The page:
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Life cycle analysis of a community hydroelectric system in rural Thailand

Pascale, Andrew (2010) Life cycle analysis of a community hydroelectric system in rural Thailand. Masters by Coursework thesis, Murdoch University.

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    Abstract

    This study iteratively applies life cycle assessment (LCA) to a three kilowatt community hydroelectric system located in Huai Kra Thing (HKT) village in rural Thailand. The cradle to grave analysis models the hydropower scheme’s construction, operation and end of life phases over a period of twenty years and includes all relevant equipment, materials and transportation. This study asks whether the HKT hydroelectric power system has the fewest environmental negatives of equivalent electrification options for the village over its 20 year life span.

    The study results in the enumeration of the environmental credentials of the HKT hydropower system and highlights the need to place environmental performance, and LCA itself, in a proper context. Credentials are established though comparison with rural electrification alternatives and sensitivity analyses.

    In the broadest sense, LCA results for the HKT hydropower system are in line with a common trend reported in hydropower LCA literature, namely that smaller hydropower systems have a greater environmental impact per kWh than larger systems. Placed within a rural electrification context, however, the HKT hydropower system yields better environmental outcomes than all surveyed alternatives. Sensitivity analyses reveal that only when worst system design and performance are approached do the environmental credentials of the HKT hydropower system become questionable.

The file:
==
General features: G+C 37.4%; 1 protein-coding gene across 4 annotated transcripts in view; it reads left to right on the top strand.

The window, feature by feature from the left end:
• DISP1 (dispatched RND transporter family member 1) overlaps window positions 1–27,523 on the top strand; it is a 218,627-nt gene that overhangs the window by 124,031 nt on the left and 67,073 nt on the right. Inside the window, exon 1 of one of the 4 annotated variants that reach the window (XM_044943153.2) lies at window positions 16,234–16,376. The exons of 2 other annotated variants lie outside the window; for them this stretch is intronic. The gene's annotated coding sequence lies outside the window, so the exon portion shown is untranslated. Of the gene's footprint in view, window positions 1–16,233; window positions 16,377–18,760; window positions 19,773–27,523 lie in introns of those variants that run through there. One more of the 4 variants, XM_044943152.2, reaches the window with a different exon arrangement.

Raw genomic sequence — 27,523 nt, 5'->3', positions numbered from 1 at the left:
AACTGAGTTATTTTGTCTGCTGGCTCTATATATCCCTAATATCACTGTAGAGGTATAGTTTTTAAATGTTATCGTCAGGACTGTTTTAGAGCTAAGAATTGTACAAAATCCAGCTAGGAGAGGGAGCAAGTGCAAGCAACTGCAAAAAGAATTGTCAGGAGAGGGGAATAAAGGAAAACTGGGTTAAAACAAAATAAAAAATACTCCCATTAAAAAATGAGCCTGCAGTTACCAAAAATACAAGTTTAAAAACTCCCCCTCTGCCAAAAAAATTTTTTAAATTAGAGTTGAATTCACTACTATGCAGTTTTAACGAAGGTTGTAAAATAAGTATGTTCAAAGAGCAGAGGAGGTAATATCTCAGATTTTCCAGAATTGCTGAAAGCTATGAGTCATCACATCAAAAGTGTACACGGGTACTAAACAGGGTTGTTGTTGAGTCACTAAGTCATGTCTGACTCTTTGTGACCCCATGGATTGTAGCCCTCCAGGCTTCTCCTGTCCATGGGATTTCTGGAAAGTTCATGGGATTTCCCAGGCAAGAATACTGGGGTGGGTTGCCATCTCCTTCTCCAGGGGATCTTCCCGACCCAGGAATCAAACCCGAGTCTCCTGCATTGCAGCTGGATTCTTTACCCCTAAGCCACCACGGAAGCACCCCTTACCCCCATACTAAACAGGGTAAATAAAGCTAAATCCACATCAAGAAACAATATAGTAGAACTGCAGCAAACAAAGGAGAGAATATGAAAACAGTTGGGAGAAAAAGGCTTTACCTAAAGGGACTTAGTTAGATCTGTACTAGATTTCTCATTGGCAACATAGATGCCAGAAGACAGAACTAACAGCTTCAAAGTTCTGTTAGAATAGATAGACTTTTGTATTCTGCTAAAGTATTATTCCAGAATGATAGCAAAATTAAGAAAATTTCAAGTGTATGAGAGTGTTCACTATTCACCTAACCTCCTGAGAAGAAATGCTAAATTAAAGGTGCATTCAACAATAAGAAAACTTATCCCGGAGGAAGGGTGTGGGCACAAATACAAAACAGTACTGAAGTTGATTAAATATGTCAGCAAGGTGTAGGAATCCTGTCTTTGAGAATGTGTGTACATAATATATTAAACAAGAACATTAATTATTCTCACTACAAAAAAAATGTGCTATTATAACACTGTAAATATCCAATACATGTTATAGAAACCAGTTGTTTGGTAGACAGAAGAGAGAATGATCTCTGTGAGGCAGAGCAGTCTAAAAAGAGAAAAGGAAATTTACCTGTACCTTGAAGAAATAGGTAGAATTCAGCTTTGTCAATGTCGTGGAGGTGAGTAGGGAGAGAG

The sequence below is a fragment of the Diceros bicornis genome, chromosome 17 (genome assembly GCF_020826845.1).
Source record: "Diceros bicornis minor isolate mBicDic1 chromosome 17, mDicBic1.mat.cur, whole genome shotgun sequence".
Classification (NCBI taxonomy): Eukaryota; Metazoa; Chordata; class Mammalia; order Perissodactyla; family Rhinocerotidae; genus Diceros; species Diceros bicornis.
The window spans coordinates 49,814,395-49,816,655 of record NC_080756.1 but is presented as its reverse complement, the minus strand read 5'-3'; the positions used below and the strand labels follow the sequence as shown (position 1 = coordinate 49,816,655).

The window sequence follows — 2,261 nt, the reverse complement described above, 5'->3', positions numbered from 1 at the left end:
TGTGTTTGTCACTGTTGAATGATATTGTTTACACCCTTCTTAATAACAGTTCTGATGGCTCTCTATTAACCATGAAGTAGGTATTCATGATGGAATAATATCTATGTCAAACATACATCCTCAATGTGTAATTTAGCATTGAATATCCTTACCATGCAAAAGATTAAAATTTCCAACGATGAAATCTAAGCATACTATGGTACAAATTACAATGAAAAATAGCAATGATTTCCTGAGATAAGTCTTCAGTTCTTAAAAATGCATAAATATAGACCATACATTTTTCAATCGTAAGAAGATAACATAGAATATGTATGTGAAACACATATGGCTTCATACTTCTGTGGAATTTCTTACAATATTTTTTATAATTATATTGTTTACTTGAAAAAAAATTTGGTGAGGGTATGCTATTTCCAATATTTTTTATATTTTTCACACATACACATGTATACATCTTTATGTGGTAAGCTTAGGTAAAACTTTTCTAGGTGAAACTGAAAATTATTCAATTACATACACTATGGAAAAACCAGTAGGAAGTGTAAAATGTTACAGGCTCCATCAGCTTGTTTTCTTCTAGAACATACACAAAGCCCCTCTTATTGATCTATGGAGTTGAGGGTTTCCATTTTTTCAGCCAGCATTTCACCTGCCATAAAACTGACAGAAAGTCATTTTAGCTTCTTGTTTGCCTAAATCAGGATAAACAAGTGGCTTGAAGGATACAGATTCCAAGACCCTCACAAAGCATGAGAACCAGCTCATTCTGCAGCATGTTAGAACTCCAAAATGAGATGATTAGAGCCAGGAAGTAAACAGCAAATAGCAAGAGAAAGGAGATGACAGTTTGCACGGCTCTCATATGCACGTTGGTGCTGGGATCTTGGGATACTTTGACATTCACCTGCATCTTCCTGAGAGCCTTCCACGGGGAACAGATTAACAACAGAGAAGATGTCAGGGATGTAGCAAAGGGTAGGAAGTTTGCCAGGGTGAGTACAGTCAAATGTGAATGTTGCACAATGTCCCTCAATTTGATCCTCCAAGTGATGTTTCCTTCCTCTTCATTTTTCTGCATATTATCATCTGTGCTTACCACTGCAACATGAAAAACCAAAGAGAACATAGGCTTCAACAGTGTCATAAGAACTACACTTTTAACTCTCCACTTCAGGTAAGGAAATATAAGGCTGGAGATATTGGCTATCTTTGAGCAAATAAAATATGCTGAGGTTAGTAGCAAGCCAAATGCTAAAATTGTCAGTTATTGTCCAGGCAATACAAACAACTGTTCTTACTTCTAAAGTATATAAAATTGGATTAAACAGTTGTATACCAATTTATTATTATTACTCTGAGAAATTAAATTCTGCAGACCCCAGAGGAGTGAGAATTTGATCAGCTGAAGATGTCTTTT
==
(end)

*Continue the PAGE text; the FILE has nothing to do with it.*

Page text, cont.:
Successful community electrification rests on the locally led adaptation of globally sourced technology to meet the specific environmental, social and economic challenges of rural areas. The further useful application of LCA to rural electrification in Thailand requires similar intervention. Local stakeholder involvement is needed to adapt LCA to rural electrification conditions, collect Thai specific manufacturing data, normalize results to Thailand and report findings in an appropriate manner for local populations. Undertaken collaboratively with local stakeholders and integrated with tools such as life cycle costing, LCA can be an indispensable input into rural electrification decision making in Thailand.

    Publication Type: Thesis (Masters by Coursework)
    Murdoch Affiliation: School of Engineering and Energy
    Supervisor: Umee, Tania
    URI: http://researchrepository.murdoch.edu.au/id/eprint/3486
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